• Ensure continual system upgrades in order to eliminate technical debt overall
  • Implement Software as a Service* (SaaS) via a stable supplier who is able to deliver in accordance with the company’s strategy, with a service level that can be adjusted to keep pace with requirements over time *(cloud-based application, billed according to use)

The generally specialised solution

Many companies struggle to address technical debt in the entire system landscape across a large number of business applications. Here, two approaches have traditionally been adopted:

The strategy is that a single large business system can provide “full system integration across work processes”.

However, many companies experience that this approach is cost-intensive because:

• It often results in customer-specific coding of solutions in the business system, which in turn creates costly debt in relation to upgrades (all-or-nothing upgrades). Moreover, the centralised architecture creates dependencies which can be limiting in relation to agile business needs
• It cannot be expected that suppliers of Best-of-Suite software can address the latest knowledge, trends and technologies across their entire business suite in a world that is constantly changing
• Most companies with a Best-of-Suite strategy still end up using complementary add-on solutions in order to fully support their business processes. In certain cases, manual work processes are nevertheless retained, due to a lack of flexibility in the business suite solution
Conversely, the Best-of-Breed strategy is based on integrating more or less specialised solutions in order to achieve “full system integration across work processes”.

Companies following this strategy also struggle with costs because:

• Historically, specialised systems have had limited and non-standardised integration options and integration projects have been very cost-intensive
• Integrations have primarily involved data rather than an overall intuitive user experience
• Best of Breed suppliers do not necessarily have the strength and scale to be a future-proof option for the company

The best of both worlds!

Both approaches each have their own advantages and challenges. And this can make the task of choosing one approach over the other difficult.

Fortunately, new technologies are opening up the possibility of using the best of both approaches. The modern solutions focus on:

  1. Standardised integration of data (via relevant standard integration protocols)
  2. Standardised integration of business logic (same as above)
  3. Standardised integration of security (for example, single sign-on via OAuth2 (access to all systems with a single log-in)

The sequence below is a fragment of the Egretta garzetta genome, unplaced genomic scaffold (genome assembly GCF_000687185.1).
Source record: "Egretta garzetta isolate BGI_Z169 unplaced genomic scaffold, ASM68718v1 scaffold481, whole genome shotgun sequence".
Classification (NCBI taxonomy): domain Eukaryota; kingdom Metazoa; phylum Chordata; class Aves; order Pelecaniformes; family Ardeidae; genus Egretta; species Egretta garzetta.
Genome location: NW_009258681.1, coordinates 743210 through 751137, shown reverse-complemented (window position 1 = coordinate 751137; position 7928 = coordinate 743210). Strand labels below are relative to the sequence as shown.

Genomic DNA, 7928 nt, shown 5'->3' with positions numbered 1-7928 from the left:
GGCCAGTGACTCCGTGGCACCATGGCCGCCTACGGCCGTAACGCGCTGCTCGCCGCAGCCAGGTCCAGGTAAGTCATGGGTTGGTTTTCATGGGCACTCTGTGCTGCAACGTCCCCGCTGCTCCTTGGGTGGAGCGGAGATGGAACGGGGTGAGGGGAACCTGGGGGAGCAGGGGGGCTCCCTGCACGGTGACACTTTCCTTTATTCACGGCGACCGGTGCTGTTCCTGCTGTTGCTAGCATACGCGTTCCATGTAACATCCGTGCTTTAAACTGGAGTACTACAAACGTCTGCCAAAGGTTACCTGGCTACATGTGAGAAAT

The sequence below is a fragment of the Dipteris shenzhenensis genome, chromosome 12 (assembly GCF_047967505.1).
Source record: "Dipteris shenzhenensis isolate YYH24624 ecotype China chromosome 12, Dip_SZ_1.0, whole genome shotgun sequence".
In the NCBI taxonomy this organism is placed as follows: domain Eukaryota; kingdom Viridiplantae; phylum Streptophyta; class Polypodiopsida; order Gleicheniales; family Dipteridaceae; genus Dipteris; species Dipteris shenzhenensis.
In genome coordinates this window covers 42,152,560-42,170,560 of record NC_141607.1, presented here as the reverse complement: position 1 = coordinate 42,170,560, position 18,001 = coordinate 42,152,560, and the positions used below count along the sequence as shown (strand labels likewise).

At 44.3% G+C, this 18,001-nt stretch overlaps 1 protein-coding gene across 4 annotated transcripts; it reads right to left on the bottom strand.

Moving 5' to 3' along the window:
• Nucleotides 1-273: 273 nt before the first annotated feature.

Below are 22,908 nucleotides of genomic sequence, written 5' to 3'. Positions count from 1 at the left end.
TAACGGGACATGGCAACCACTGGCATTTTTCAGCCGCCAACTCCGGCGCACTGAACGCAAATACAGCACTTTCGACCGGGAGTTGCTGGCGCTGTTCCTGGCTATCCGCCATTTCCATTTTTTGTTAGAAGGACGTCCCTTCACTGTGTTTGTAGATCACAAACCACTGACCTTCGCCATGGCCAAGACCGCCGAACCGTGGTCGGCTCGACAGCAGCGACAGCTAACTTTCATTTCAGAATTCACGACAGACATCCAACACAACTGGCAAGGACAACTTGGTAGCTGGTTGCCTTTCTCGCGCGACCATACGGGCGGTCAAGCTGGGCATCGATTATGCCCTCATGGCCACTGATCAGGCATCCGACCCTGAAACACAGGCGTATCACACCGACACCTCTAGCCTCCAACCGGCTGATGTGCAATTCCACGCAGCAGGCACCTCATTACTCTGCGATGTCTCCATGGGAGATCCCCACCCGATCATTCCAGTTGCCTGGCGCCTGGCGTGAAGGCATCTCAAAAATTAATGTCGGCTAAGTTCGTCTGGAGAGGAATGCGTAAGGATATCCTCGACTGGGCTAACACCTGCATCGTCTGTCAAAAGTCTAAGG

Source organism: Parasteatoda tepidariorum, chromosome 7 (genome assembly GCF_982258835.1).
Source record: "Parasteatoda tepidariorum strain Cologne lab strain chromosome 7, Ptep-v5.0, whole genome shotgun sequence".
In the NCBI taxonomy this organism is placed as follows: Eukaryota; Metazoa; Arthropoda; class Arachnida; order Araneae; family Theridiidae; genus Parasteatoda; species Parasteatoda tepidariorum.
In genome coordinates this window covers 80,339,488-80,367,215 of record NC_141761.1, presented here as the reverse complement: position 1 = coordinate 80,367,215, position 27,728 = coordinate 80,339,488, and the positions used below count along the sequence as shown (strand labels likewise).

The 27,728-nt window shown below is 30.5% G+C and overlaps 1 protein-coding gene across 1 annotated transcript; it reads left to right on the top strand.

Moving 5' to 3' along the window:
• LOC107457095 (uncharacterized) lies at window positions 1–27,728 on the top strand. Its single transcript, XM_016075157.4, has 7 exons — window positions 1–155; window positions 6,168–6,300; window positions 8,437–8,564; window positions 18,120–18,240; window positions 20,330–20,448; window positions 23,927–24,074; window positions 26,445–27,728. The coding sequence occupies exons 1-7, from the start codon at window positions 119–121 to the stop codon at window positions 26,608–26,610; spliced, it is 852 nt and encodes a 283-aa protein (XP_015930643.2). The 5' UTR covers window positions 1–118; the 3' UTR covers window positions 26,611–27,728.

4. Uniform user experience across the underlying business systems (for example, web portals with web parts for underlying business systems)
  5. Scalable, secure operation (for example, via a cloud set-up)
  6. The right supplier support for handling operation, security and integrated solutions

An architecture that build on these principles could look like this:

The user experience can be delivered via, for example, an intranet portal framework or via one of the cloud solutions’ platforms that integrates the other cloud solution’s web parts.

ProMark – a future-proof solution

ProMark is a standard Best-of-Breed software solution, developed with the market’s latest technologies from innovative partners. Through integration with ERP, HR and payroll systems – and, consequently, the exchange of data – the company obtains flexible and effective support of their business processes.

Our philosophy is that ProMark should be where the user is and facilitate easy, effortless registration of data. Hence, we focus intensely on interoperability and ensure that our solution is accessible via a large number of registration devices, including terminals, portals and mobile devices – without compromising on security. Other focus areas in our development work are simple deployment, optimal performance and scalability – and that everything is documented.

Thus, ProMark is a future-proof solution that is continually being developed in order to support the business processes of large companies optimally. This provides an opportunity to reap efficiency gains, achieve savings and remain an attractive company.

Are the IT systems in your company ready to meet future requirements? Or are you struggling with technical debt too?